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Corruption in Kenya - Individual Attitudes and Actions Towards Corruption in Nakuru, Kenya

Nilsson, Caroline LU (2009) STVK01 20092
Department of Political Science
Abstract
Kenya is one of the most corrupt countries in the world due to a long legacy of corrupt leaders. It is so visible that it is impossible for a citizen or even a visitor to deny its presence. By travelling to Nakuru, Kenya, my aim was to explore individual attitudes and actions towards corruption and to see if these attitudes and actions affected the survival of the patron-client theory. Another aim was to try out and develop the theory to the relation police-citizen. By using a qualitative method where I conducted in-depth interviews with 16 respondents from two different social standings, the lower class and upper middle class, I could chart differences. The main findings showed that no matter what social standing they belonged to they... (More)
Kenya is one of the most corrupt countries in the world due to a long legacy of corrupt leaders. It is so visible that it is impossible for a citizen or even a visitor to deny its presence. By travelling to Nakuru, Kenya, my aim was to explore individual attitudes and actions towards corruption and to see if these attitudes and actions affected the survival of the patron-client theory. Another aim was to try out and develop the theory to the relation police-citizen. By using a qualitative method where I conducted in-depth interviews with 16 respondents from two different social standings, the lower class and upper middle class, I could chart differences. The main findings showed that no matter what social standing they belonged to they all saw corruption as something negative and destroying for the country’s development. When it came to their personal experience their views differed, while the respondents in the lower class participated in corrupt acts out of survival the respondents from the upper middle class participated in it as an easy way out. Concerning the survival of the patron-client theory, did the acts of the respondents’ make that the theory survived and it could be develop to the police. (Less)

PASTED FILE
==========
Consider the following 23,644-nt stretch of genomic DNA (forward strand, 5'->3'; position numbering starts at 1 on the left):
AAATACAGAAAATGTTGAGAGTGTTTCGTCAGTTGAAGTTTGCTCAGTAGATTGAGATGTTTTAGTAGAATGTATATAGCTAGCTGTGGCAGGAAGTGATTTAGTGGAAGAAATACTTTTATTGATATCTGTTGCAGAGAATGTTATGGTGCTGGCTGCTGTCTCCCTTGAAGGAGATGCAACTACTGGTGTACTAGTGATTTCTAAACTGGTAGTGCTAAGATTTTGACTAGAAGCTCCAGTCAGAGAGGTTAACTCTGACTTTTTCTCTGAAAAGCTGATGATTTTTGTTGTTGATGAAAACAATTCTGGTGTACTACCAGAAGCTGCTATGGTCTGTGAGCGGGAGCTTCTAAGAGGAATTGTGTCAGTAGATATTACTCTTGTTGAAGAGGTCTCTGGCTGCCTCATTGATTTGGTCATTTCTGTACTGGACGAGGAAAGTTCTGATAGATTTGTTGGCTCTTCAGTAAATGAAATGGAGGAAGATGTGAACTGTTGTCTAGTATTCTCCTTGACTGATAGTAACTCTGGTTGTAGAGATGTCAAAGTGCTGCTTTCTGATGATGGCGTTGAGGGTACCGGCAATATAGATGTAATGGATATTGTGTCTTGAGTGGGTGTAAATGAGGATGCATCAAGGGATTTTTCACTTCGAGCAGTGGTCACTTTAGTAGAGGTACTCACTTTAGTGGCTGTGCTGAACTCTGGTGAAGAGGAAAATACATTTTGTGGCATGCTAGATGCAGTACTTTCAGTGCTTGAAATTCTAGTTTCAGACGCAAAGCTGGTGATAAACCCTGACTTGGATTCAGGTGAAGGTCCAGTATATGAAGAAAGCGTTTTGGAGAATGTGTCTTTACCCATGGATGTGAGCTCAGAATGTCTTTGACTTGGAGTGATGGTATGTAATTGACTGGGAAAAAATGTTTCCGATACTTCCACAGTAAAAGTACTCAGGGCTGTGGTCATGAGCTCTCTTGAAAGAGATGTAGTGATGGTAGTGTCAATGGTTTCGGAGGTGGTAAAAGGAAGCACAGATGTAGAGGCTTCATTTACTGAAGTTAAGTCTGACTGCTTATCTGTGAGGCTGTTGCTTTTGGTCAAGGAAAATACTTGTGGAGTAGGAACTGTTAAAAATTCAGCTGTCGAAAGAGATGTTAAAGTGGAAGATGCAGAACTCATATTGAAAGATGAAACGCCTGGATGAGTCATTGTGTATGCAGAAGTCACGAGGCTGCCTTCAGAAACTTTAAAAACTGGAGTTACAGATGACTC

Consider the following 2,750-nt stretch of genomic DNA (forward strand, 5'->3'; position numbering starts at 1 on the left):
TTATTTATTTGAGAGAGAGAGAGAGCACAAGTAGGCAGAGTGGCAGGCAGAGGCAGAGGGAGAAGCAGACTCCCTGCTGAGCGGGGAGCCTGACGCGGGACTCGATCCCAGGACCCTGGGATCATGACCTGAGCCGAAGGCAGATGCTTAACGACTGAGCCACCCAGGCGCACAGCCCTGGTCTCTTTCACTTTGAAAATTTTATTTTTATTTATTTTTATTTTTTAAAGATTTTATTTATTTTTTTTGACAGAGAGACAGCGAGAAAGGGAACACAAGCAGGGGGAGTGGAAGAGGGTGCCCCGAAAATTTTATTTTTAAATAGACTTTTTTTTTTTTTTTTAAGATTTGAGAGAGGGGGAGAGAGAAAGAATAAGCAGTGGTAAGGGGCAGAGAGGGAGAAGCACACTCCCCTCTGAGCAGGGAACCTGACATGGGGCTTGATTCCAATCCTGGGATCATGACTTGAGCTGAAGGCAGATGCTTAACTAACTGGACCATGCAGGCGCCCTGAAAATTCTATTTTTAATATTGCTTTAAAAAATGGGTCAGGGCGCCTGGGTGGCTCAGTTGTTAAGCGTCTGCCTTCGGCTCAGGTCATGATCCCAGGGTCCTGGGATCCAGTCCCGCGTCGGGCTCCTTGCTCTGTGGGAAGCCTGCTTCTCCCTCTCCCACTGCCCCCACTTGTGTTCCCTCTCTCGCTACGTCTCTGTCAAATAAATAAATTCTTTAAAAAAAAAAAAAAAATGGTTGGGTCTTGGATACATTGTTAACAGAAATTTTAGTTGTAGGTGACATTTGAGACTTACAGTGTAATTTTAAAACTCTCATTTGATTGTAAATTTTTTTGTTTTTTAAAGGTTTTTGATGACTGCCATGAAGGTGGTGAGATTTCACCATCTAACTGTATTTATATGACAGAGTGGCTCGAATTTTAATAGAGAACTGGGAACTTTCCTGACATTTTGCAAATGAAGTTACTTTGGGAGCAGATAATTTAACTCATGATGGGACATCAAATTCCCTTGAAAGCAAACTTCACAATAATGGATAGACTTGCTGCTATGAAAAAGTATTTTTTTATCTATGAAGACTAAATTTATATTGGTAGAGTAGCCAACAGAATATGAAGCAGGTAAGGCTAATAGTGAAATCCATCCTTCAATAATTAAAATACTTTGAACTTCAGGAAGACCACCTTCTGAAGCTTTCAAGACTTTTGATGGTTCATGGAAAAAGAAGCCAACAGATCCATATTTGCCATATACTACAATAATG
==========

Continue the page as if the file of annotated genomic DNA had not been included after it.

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author
Nilsson, Caroline LU
supervisor
organization
course
STVK01 20092
year
type
M2 - Bachelor Degree
subject
keywords
Police, Corruption, Kenya, Patron-Client, Attitudes
language
English
id
1526071
date added to LUP
2010-02-01 11:45:51
date last changed
2010-02-01 11:45:51
@misc{1526071,
  abstract     = {Kenya is one of the most corrupt countries in the world due to a long legacy of corrupt leaders. It is so visible that it is impossible for a citizen or even a visitor to deny its presence.  By travelling to Nakuru, Kenya, my aim was to explore individual attitudes and actions towards corruption and to see if these attitudes and actions affected the survival of the patron-client theory. Another aim was to try out and develop the theory to the relation police-citizen. By using a qualitative method where I conducted in-depth interviews with 16 respondents from two different social standings, the lower class and upper middle class, I could chart differences. The main findings showed that no matter what social standing they belonged to they all saw corruption as something negative and destroying for the country’s development. When it came to their personal experience their views differed, while the respondents in the lower class participated in corrupt acts out of survival the respondents from the upper middle class participated in it as an easy way out. Concerning the survival of the patron-client theory, did the acts of the respondents’ make that the theory survived and it could be develop to the police.},
  author       = {Nilsson, Caroline},
  keyword      = {Police,Corruption,Kenya,Patron-Client,Attitudes},
  language     = {eng},
  note         = {Student Paper},
  title        = {Corruption in Kenya - Individual Attitudes and Actions Towards Corruption in Nakuru, Kenya},
  year         = {2009},
}